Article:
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Post‐acute sequelae of SARS‐CoV‐2 (PASC) in nursing home residents: A retrospective cohort study

Overview of attention for article published in Journal of the American Geriatrics Society, November 2023
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  • In the top 5% of all research outputs scored by Altmetric
  • High Attention Score compared to outputs of the same age (98th percentile)
  • High Attention Score compared to outputs of the same age and source (99th percentile)

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14 news outlets
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2 blogs
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24 X users
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1 Redditor

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Title
Post‐acute sequelae of SARS‐CoV‐2 (PASC) in nursing home residents: A retrospective cohort study
Published in
Journal of the American Geriatrics Society, November 2023
DOI 10.1111/jgs.18678
Pubmed ID
Authors

Sophie E. Clark, Liza Bautista, Karen Neeb, Ana Montoya, Kristen E. Gibson, Julia Mantey, Mohammed Kabeto, Lillian Min, Lona Mody

Abstract

Post-acute sequelae of SARS-CoV-2 (PASC) describes a syndrome of physical and cognitive decline that persists after acute symptoms of infection resolve. Few studies have explored PASC among nursing home (NH) residents. A retrospective cohort study was conducted at two NHs in Michigan. COVID-positive patients were identified from March 21, 2020 to October 26, 2021. The comparison group were patients who lived at the same NH but who were never infected during the study period. Minimum Data Set was used to examine trajectories of functional dependence (Activity of Daily Living [ADL] composite score) and cognitive function (Brief Interview for Mental Status [BIMS]). Linear mixed-effects models were constructed to estimate short-term change in function and cognition immediately following diagnosis and over time for an additional 12 months, compared to pre-COVID and non-COVID trajectories and adjusting for sex, age, and dementia status. We identified 171 residents (90 COVID-19 positive, 81 non-COVID) with 719 observations for our analyses. Cohort characteristics included: 108 (63%) ≥ 80 yrs.; 121 (71%) female; 160 (94%) non-Hispanic white; median of 3 comorbidities (IQR 2-4), with no significant differences in characteristics between groups. COVID-19 infection affected the trajectory of ADL recovery for the first 9 months following infection, characterized by an immediate post-infection decrease in functional status post-infection (-0.60 points, p = 0.002) followed by improvement toward the expected functional trajectory sans infection (0.04 points per month following infection, p = 0.271). NH residents experienced a significant functional decline that persisted for 9 months following acute infection. Further research is needed to determine whether increased rehabilitation services after COVID-19 may help mitigate this decline.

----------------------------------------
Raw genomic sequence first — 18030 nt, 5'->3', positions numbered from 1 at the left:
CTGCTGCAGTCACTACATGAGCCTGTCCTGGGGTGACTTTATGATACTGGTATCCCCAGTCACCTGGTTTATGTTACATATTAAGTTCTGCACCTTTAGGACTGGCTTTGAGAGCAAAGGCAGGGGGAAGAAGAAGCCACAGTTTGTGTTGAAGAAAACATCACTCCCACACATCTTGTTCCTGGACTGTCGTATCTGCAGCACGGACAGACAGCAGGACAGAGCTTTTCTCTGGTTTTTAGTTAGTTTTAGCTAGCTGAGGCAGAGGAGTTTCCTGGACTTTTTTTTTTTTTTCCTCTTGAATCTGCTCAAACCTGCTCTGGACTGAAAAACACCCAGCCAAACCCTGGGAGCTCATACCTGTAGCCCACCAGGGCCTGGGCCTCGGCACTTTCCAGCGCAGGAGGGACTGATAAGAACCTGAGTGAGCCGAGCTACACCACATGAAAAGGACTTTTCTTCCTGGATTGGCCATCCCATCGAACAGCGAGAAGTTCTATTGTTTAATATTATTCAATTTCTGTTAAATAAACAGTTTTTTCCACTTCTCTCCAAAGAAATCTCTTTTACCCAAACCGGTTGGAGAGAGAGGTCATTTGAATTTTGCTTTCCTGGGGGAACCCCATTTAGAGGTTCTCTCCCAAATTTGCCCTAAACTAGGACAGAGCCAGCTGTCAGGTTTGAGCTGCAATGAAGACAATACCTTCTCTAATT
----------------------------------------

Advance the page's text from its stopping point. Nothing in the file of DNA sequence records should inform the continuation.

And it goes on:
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X Demographics

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Mendeley readers

Mendeley readers

The data shown below were compiled from readership statistics for 2 Mendeley readers of this research output. Click here to see the associated Mendeley record.

Geographical breakdown

Country Count As %
Unknown 2 100%

Demographic breakdown

Readers by professional status Count As %
Researcher 2 100%
Readers by discipline Count As %
Chemical Engineering 1 50%
Medicine and Dentistry 1 50%
Attention Score in Context

Attention Score in Context

This research output has an Altmetric Attention Score of 117. This is our high-level measure of the quality and quantity of online attention that it has received. This Attention Score, as well as the ranking and number of research outputs shown below, was calculated when the research output was last mentioned on 22 January 2024.
All research outputs
#356,896
of 25,391,471 outputs
Outputs from Journal of the American Geriatrics Society
#302
of 8,112 outputs
Outputs of similar age
#5,969
of 350,446 outputs
Outputs of similar age from Journal of the American Geriatrics Society
#2
of 109 outputs
Altmetric has tracked 25,391,471 research outputs across all sources so far. Compared to these this one has done particularly well and is in the 98th percentile: it's in the top 5% of all research outputs ever tracked by Altmetric.
So far Altmetric has tracked 8,112 research outputs from this source. They typically receive a lot more attention than average, with a mean Attention Score of 24.0. This one has done particularly well, scoring higher than 96% of its peers.
Older research outputs will score higher simply because they've had more time to accumulate mentions. To account for age we can compare this Altmetric Attention Score to the 350,446 tracked outputs that were published within six weeks on either side of this one in any source. This one has done particularly well, scoring higher than 98% of its contemporaries.
We're also able to compare this research output to 109 others from the same source and published within six weeks on either side of this one. This one has done particularly well, scoring higher than 99% of its contemporaries.